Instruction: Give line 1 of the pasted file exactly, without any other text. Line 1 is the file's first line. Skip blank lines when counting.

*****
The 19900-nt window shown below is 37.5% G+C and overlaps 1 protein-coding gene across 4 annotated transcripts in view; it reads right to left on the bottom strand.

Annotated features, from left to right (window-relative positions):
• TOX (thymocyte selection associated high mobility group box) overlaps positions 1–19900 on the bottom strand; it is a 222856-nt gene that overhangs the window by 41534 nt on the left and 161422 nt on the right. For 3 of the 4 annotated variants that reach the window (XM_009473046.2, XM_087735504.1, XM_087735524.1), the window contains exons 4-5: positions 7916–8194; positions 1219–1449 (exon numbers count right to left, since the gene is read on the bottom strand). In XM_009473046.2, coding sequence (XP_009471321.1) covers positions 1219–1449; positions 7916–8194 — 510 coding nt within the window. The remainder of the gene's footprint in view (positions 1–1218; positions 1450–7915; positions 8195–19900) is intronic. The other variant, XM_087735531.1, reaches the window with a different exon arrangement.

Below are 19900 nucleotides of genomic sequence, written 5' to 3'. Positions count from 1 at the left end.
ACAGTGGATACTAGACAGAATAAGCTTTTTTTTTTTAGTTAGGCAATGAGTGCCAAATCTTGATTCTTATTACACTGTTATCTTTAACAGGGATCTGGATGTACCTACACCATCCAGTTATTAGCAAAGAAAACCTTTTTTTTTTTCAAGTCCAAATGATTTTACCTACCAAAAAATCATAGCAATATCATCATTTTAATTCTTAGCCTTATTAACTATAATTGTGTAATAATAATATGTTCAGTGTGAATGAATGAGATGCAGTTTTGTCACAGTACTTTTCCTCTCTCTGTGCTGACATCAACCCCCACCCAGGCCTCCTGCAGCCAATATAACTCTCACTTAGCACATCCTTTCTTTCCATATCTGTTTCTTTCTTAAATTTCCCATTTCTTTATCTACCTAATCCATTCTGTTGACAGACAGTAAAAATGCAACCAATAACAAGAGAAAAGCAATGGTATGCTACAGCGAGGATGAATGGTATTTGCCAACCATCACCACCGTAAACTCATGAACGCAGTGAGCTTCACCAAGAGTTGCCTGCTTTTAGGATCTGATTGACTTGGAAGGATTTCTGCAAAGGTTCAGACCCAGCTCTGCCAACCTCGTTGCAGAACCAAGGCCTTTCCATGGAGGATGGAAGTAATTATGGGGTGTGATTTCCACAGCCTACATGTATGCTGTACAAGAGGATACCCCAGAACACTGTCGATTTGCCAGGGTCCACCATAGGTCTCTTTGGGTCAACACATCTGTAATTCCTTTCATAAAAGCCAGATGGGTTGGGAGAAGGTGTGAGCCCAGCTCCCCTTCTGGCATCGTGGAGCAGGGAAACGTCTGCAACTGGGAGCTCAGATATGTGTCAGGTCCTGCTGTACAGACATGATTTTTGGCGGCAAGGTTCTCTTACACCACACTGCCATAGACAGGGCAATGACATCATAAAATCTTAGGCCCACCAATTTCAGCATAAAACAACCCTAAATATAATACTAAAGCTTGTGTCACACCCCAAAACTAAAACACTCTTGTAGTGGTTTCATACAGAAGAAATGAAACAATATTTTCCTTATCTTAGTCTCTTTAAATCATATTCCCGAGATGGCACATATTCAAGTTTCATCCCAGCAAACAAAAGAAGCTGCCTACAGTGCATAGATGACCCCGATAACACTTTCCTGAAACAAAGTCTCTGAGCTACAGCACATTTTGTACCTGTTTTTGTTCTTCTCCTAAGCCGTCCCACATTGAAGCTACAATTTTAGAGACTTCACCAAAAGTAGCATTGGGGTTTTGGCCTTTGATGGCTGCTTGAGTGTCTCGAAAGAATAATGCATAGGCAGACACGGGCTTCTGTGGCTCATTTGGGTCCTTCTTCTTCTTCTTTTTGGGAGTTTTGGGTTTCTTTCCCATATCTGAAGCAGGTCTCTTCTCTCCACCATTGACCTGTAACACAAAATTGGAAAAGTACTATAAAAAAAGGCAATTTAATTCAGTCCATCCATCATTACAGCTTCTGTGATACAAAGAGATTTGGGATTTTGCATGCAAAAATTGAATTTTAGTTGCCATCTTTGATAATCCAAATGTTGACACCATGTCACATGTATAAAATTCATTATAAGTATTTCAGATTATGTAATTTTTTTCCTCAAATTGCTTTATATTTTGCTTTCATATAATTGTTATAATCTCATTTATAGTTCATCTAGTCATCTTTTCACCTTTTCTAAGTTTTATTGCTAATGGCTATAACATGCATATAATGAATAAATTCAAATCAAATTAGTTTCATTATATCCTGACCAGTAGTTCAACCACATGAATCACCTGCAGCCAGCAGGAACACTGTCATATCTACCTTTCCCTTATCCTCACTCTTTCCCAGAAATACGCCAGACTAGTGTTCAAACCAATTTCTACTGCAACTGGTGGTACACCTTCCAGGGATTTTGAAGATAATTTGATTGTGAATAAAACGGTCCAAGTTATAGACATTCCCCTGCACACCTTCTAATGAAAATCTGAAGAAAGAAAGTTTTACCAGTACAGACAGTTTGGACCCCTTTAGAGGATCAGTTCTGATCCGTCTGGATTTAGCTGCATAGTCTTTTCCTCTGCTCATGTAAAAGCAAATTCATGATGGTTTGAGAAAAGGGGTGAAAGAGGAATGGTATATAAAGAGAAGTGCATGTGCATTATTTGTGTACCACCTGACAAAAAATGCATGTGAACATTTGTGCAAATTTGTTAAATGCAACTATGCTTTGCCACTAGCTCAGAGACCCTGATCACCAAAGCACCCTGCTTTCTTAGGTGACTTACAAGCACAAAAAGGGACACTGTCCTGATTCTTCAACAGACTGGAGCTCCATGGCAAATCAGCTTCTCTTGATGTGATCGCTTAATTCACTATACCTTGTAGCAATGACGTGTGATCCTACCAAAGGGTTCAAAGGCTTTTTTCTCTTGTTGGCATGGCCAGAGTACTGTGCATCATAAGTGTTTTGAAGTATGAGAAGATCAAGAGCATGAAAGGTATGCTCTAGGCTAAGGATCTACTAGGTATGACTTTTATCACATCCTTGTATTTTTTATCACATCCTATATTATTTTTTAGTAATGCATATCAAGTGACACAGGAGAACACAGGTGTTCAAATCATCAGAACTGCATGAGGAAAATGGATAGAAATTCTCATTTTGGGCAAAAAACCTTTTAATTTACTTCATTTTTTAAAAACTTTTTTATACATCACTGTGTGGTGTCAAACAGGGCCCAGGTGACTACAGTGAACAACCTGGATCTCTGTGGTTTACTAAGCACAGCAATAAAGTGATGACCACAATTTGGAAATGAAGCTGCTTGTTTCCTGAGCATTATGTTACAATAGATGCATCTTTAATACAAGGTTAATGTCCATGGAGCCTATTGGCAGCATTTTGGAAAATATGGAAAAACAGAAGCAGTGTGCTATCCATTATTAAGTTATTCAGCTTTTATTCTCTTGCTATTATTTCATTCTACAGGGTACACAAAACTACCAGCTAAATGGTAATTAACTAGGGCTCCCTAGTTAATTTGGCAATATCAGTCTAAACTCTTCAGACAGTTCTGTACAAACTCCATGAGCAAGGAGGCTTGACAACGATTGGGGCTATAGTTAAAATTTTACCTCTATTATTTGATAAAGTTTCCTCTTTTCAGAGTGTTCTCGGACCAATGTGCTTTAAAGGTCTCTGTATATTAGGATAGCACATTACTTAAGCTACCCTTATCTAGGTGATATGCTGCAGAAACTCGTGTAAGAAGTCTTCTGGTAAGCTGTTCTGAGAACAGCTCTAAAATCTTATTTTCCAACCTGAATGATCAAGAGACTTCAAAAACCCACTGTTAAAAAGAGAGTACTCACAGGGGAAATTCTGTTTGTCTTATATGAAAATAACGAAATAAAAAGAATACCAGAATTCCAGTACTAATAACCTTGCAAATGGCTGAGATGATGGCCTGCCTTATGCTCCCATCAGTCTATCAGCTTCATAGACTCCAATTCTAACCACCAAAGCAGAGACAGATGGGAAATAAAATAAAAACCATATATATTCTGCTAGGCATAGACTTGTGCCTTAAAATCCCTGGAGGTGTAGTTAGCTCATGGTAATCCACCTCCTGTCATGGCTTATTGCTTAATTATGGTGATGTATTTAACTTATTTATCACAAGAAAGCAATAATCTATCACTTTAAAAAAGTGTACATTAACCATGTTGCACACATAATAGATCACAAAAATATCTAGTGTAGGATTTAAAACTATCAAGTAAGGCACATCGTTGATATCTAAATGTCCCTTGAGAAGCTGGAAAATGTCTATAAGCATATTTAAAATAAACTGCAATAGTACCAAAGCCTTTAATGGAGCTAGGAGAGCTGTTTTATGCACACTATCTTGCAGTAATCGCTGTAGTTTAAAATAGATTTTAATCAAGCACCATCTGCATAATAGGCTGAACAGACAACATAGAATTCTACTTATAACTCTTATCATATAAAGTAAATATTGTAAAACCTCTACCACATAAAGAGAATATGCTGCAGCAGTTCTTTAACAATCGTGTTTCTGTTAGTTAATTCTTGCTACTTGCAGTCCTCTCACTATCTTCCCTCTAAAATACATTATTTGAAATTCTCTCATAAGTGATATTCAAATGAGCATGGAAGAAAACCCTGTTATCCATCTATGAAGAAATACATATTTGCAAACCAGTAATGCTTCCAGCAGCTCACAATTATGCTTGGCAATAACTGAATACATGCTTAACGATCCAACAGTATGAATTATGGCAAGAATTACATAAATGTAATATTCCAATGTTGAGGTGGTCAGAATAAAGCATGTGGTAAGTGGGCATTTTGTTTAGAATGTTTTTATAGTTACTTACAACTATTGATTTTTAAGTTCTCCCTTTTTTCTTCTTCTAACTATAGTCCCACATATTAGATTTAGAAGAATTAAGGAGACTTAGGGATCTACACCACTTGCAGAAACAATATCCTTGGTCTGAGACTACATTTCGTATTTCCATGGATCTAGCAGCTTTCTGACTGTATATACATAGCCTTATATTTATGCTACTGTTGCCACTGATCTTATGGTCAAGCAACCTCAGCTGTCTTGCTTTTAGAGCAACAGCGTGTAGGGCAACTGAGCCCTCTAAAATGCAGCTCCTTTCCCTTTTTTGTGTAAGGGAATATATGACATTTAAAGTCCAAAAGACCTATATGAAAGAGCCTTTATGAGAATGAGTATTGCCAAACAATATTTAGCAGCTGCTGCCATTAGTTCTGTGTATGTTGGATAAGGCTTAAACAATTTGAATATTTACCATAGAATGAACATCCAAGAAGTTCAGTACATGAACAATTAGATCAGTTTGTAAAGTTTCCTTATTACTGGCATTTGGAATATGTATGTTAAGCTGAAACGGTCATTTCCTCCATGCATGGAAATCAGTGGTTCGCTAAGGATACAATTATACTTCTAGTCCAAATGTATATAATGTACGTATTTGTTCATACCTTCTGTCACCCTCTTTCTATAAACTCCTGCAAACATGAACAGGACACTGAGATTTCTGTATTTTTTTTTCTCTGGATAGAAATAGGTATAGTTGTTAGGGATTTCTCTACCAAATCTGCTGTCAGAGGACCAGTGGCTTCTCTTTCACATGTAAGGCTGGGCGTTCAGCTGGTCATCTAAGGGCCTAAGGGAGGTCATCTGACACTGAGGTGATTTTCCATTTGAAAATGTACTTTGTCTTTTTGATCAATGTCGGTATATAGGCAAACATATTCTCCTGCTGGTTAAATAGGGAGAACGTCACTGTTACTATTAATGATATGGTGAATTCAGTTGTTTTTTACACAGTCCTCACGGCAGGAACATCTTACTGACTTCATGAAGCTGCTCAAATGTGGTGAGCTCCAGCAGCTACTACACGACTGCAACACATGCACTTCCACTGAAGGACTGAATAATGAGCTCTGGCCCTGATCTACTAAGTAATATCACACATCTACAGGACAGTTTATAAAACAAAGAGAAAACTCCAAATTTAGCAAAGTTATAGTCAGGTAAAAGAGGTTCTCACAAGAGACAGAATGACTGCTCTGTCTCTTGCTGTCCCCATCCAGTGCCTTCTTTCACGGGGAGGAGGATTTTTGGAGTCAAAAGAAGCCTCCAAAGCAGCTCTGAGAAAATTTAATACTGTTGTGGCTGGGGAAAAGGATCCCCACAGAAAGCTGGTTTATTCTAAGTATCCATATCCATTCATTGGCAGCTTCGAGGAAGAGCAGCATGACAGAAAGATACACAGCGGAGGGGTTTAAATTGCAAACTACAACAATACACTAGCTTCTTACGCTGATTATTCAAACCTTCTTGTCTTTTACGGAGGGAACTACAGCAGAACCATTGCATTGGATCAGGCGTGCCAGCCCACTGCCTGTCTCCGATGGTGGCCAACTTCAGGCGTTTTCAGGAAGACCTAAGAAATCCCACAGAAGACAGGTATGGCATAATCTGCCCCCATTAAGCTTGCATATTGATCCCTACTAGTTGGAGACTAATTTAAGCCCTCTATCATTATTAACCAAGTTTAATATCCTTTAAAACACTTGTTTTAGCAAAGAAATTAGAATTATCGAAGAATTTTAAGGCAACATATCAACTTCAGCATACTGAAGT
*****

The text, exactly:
The 19900-nt window shown below is 37.5% G+C and overlaps 1 protein-coding gene across 4 annotated transcripts in view; it reads right to left on the bottom strand.